Oh boy, another addiction on display for entertainment. This time, it's The Learning Channel's (TLC) show about super couponing. This is the newsworthy accumulation of coupons and store deals that have shoppers paying less than a hundred dollars for a thousand dollars worth of merchandise.
The show, "Extreme Couponing" repeats on January 4th and 5th, but will probably be rerun many times (based on TLC's programming history). If you get a chance, check it out.
It's hyped as, "Extreme Couponing profiles four shopaholics who use coupons to save thousands of dollars and amass huge stockpiles of goods.These shoppers go to the extremes, dumpster diving for coupons and spending hours a day searching the internet for great deals."
What is particularly striking is the desire and tension on the faces -- the build up and the release that is the hallmark of a shopping addiction. Of course, along with this comes the hoarding and the time spent (incredible amounts of time) on the activity; the failure to see any harm in it; and the passion. Along with these though, comes the idea that extreme couponing is somehow economically sound or a good idea.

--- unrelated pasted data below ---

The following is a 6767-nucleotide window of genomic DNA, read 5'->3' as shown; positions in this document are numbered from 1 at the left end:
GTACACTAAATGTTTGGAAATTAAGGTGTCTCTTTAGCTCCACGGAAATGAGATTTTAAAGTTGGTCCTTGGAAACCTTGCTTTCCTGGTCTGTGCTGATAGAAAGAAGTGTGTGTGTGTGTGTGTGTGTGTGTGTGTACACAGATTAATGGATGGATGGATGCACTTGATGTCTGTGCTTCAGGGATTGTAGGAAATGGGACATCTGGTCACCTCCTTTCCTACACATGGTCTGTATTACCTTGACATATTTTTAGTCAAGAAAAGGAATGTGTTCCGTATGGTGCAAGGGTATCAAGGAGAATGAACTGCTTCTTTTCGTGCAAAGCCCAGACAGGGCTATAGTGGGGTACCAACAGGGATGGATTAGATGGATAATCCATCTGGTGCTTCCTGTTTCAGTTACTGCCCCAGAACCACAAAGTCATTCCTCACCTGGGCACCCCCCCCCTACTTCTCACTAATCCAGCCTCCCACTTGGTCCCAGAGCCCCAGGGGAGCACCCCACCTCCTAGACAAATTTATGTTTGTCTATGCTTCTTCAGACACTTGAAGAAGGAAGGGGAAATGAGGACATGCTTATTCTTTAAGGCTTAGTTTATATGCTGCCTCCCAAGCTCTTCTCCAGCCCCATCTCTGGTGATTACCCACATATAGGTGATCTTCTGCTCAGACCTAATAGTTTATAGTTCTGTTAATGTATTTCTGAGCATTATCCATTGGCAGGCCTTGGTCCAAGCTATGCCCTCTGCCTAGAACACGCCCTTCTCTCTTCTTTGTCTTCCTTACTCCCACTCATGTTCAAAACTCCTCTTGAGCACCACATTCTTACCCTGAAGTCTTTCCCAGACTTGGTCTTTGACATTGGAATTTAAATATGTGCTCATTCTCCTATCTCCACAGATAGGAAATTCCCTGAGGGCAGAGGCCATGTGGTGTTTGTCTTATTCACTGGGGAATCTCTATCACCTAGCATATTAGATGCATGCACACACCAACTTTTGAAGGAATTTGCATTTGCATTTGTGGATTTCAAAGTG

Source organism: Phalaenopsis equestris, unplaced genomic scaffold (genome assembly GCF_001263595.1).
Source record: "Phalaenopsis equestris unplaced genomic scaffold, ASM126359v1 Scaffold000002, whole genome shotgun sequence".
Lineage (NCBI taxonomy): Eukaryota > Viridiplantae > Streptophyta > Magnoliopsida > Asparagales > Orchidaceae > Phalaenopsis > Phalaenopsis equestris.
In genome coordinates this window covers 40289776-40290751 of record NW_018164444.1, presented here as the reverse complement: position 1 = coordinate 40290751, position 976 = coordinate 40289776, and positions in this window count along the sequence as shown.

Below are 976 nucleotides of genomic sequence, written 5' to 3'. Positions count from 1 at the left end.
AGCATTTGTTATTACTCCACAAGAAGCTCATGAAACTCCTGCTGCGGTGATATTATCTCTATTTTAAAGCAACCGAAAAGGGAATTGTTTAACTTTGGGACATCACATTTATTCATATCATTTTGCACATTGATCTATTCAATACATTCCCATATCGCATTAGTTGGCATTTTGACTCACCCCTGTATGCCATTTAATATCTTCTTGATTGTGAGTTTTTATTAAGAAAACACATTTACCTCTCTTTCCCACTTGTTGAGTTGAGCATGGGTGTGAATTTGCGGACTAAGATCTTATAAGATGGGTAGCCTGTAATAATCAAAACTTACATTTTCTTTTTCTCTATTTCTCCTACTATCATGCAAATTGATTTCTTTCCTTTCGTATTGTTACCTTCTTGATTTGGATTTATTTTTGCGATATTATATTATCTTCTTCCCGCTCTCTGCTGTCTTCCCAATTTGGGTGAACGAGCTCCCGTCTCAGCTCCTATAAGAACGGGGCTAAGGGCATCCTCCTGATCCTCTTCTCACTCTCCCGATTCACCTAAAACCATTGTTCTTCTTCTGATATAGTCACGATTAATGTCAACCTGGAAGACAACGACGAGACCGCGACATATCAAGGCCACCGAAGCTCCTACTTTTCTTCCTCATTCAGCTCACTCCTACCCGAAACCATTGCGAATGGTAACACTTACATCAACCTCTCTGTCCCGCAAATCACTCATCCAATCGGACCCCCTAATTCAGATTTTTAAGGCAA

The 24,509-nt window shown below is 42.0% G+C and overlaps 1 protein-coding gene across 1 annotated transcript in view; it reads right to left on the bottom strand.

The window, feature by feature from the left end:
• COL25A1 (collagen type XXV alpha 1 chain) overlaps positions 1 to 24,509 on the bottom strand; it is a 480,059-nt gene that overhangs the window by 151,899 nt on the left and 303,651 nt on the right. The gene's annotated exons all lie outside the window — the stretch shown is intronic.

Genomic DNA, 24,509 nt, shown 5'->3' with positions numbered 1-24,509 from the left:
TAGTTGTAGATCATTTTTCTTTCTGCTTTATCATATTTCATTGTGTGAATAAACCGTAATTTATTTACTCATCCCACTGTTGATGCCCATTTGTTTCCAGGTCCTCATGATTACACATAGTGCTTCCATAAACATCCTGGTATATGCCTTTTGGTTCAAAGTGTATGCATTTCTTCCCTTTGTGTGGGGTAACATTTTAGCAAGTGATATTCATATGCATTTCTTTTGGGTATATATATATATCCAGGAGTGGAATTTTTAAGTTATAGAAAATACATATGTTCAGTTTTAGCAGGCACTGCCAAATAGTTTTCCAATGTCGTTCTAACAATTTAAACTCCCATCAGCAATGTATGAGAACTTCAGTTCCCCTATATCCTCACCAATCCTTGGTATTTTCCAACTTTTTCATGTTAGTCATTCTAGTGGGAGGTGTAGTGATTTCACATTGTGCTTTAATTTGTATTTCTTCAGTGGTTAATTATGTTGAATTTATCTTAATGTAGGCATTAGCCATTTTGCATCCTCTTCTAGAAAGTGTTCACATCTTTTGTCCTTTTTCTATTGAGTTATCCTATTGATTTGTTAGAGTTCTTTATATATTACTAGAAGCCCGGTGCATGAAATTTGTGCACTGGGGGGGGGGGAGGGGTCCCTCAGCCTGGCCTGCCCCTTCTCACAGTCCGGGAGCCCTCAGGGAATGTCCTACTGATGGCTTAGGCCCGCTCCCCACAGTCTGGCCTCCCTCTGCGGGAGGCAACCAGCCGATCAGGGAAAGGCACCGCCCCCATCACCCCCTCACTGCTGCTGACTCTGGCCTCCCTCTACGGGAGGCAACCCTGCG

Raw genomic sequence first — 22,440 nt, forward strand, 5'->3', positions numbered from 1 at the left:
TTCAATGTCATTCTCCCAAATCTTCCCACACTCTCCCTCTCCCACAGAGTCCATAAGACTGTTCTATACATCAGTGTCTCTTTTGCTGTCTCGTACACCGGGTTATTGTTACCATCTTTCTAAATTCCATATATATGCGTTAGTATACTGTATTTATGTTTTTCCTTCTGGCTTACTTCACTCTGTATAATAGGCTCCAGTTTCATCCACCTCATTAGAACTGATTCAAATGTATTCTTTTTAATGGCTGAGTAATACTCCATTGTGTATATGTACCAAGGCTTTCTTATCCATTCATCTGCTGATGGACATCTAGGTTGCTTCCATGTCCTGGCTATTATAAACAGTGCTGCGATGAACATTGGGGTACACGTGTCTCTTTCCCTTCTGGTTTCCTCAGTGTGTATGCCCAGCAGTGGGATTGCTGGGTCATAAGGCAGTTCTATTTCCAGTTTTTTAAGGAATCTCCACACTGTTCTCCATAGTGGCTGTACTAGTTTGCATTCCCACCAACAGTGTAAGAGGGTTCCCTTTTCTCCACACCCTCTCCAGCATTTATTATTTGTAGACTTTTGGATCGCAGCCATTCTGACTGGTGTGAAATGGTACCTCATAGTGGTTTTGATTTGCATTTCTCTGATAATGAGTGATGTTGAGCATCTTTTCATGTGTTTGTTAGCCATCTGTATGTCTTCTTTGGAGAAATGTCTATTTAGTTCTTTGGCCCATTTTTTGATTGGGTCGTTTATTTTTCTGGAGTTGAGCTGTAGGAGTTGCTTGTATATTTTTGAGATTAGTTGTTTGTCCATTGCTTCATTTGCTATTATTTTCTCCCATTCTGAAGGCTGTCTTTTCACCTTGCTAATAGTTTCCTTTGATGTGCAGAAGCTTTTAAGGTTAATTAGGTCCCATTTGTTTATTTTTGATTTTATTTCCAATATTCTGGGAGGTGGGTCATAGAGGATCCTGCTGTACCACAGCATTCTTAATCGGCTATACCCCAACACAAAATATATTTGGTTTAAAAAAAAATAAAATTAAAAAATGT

That last bit is missing from most addictive behaviors. It's hard to rationalize alcoholism or drug abuse as having a good payoff or saving any money.
The actual couponers, those who treat the idea with reason and only do it to save a few dollars, are not happy with the show. They point out that couponing doesn't have to be addictive and that the show skews reality in the name of entertainment. A good read for this point of view can be found here.
The fact that there are those who participate and who don't show the addictive behavior shouldn't be surprising. Not everyone who has a drink will become an alcoholic. It's when the behavior goes beyond reason that it rises to the level of harmful.
If you do catch the show, take note of the looks on the faces when they are showing off their hoard of a decade's worth of toothpaste -- the way they recall the "deal" and relive it. Ever talk to a gambler about their "big score?" Yep. Like that.